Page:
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From Blakey to Brown, Como to Costa, Eckstine to Eldridge, Galbraith to Garner, Harris to Hines, Horne to Hyman, Jamal to Jefferson, Kelly to Klook; Mancini to Marmarosa, May to Mitchell, Negri to Nestico, Parlan to Ponder, Reed to Ruther, Strayhorn to Sullivan, Turk to Turrentine, Wade to Williams… the forthcoming publication Treasury of Pittsburgh Jazz Connections by Dr. Nelson Harrison and Dr. Ralph Proctor, Jr. will document the legacy of one of the world’s greatest jazz capitals.


Do you want to know who Dizzy Gillespie  idolized? Did you ever wonder who inspired Kenny Clarke and Art Blakey? Who was the pianist that mentored Monk, Bud Powell, Tad Dameron, Elmo Hope, Sarah Vaughan and Mel Torme? Who was Art Tatum’s idol and Nat Cole’s mentor? What musical quartet pioneered the concept adopted later by the Modern Jazz Quartet? Were you ever curious to know who taught saxophone to Stanley Turrentine or who taught piano to Ahmad Jamal? What community music school trained Robert McFerrin, Sr. for his history-making debut with the Metropolitan Opera? What virtually unknown pianist was a significant influence on young John Coltrane, Shirley Scott, McCoy Tyner, Bobby Timmons and Ray Bryant when he moved to Philadelphia from Pittsburgh in the 1940s?  Would you be surprised to know that Erroll Garner attended classes at the Julliard School of Music in New York and was at the top of his class in writing and arranging proficiency?


Some answers  can be gleaned from the postings on the Pittsburgh Jazz Network.


For almost 100 years the Pittsburgh region has been a metacenter of jazz originality that is second to no other in the history of jazz.  One of the best kept secrets in jazz folklore, the Pittsburgh Jazz Legacy has heretofore remained mythical.  We have dubbed it “the greatest story never told” since it has not been represented in writing before now in such a way as to be accessible to anyone seeking to know more about it.  When it was happening, little did we know how priceless the memories would become when the times were gone.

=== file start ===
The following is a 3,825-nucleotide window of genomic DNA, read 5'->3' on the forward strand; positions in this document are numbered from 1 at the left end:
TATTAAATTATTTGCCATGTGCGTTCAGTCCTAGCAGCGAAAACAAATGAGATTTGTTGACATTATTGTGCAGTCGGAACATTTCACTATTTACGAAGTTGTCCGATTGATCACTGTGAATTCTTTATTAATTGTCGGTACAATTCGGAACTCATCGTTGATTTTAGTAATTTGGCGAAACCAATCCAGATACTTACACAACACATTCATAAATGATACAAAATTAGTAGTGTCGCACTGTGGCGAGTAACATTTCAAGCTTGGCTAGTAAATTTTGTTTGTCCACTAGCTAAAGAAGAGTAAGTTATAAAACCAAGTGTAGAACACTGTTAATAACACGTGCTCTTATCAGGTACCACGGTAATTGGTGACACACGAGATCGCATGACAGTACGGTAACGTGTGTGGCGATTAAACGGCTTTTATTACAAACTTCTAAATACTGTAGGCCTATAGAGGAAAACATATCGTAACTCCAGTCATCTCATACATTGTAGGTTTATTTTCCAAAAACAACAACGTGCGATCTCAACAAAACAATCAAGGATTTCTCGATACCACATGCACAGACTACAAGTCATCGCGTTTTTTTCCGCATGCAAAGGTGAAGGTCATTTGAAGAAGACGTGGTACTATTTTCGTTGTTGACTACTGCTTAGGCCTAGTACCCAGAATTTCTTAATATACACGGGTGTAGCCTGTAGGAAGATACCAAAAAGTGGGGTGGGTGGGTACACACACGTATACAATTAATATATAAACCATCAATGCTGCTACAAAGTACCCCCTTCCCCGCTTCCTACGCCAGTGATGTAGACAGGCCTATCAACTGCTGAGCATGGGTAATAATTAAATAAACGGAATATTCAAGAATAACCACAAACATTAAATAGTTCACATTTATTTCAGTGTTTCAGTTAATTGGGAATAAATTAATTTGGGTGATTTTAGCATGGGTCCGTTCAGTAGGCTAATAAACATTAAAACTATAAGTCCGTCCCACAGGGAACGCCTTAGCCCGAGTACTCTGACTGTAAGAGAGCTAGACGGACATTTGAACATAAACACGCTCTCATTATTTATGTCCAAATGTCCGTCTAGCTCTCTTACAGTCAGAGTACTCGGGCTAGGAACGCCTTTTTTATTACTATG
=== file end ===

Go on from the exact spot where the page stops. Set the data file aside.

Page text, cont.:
Today jazz is still king in Pittsburgh, with events, performances and activities happening all the time. The Pittsburgh Jazz Network is dedicated to celebrating and showcasing the places, artists and fans that carry on the legacy of Pittsburgh's jazz heritage.






Duke Ellington is first African-American and the first musician to solo on U.S. circulating coin



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Afro-American Music Institute Celebrating 28th Anniversary

Event Details

Afro-American Music Institute Celebrating 28th Anniversary

Time: March 26, 2011 from 6pm to 10pm
Location: River's Club
Street: 301 Grant Street, #411
City/Town: Pittsburgh, PA 15219
Website or Map:
Phone: (412) 241-6775
Event Type: fundraiser
Organized By: Pam Johnson Jordon
Latest Activity: Mar 21, 2011

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Event Description

The Afro-American Music Institute, a 501 (c) 3 non-profit organization, providing systematic specialized Instrumental and vocal training in all styles of the African American music tradition, will be hosting its 28th Anniversary at the beautiful River’s Club located downtown Pittsburgh on Saturday, March 26, 2011, starting at 6:00 pm.


The spectacular celebration will feature live music entertainment by AAMI’s faculty, advanced students from our Jazz Youth Group, and special guest artists featuring Jazz artist Sean Jones, and popular rhythm and blues group “Smooth Groove.”  In addition to dancing the night away, the Chefs of the River’s Club will be preparing a Soul Food Buffet menu.


The proceeds from the anniversary will benefit youth scholarship and programs at AAMI. 


You don’t want to miss this great celebration of AAMI’s 28th years in the community!


Reservations are required. To RSVP or for additional information, please call Pam Jordon @ (412) 241-6775.

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